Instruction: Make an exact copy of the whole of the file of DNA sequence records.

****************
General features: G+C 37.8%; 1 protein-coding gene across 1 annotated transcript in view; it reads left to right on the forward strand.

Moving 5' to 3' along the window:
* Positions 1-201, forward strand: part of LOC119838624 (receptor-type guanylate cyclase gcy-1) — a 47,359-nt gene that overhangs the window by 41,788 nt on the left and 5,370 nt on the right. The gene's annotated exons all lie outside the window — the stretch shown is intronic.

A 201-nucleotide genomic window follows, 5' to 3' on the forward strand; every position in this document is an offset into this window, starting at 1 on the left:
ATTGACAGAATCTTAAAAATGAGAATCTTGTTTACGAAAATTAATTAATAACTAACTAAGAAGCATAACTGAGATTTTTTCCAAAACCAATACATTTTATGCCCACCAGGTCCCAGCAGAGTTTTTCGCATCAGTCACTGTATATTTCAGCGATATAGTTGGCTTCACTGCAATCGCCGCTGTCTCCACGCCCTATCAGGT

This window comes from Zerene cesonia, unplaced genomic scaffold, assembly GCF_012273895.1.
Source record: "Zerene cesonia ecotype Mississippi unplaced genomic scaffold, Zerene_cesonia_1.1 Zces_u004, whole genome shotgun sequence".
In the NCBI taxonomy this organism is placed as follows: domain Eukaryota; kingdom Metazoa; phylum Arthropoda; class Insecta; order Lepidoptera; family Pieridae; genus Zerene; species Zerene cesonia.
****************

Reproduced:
General features: G+C 37.8%; 1 protein-coding gene across 1 annotated transcript in view; it reads left to right on the forward strand.

Moving 5' to 3' along the window:
* Positions 1-201, forward strand: part of LOC119838624 (receptor-type guanylate cyclase gcy-1) — a 47,359-nt gene that overhangs the window by 41,788 nt on the left and 5,370 nt on the right. The gene's annotated exons all lie outside the window — the stretch shown is intronic.

A 201-nucleotide genomic window follows, 5' to 3' on the forward strand; every position in this document is an offset into this window, starting at 1 on the left:
ATTGACAGAATCTTAAAAATGAGAATCTTGTTTACGAAAATTAATTAATAACTAACTAAGAAGCATAACTGAGATTTTTTCCAAAACCAATACATTTTATGCCCACCAGGTCCCAGCAGAGTTTTTCGCATCAGTCACTGTATATTTCAGCGATATAGTTGGCTTCACTGCAATCGCCGCTGTCTCCACGCCCTATCAGGT

This window comes from Zerene cesonia, unplaced genomic scaffold, assembly GCF_012273895.1.
Source record: "Zerene cesonia ecotype Mississippi unplaced genomic scaffold, Zerene_cesonia_1.1 Zces_u004, whole genome shotgun sequence".
In the NCBI taxonomy this organism is placed as follows: domain Eukaryota; kingdom Metazoa; phylum Arthropoda; class Insecta; order Lepidoptera; family Pieridae; genus Zerene; species Zerene cesonia.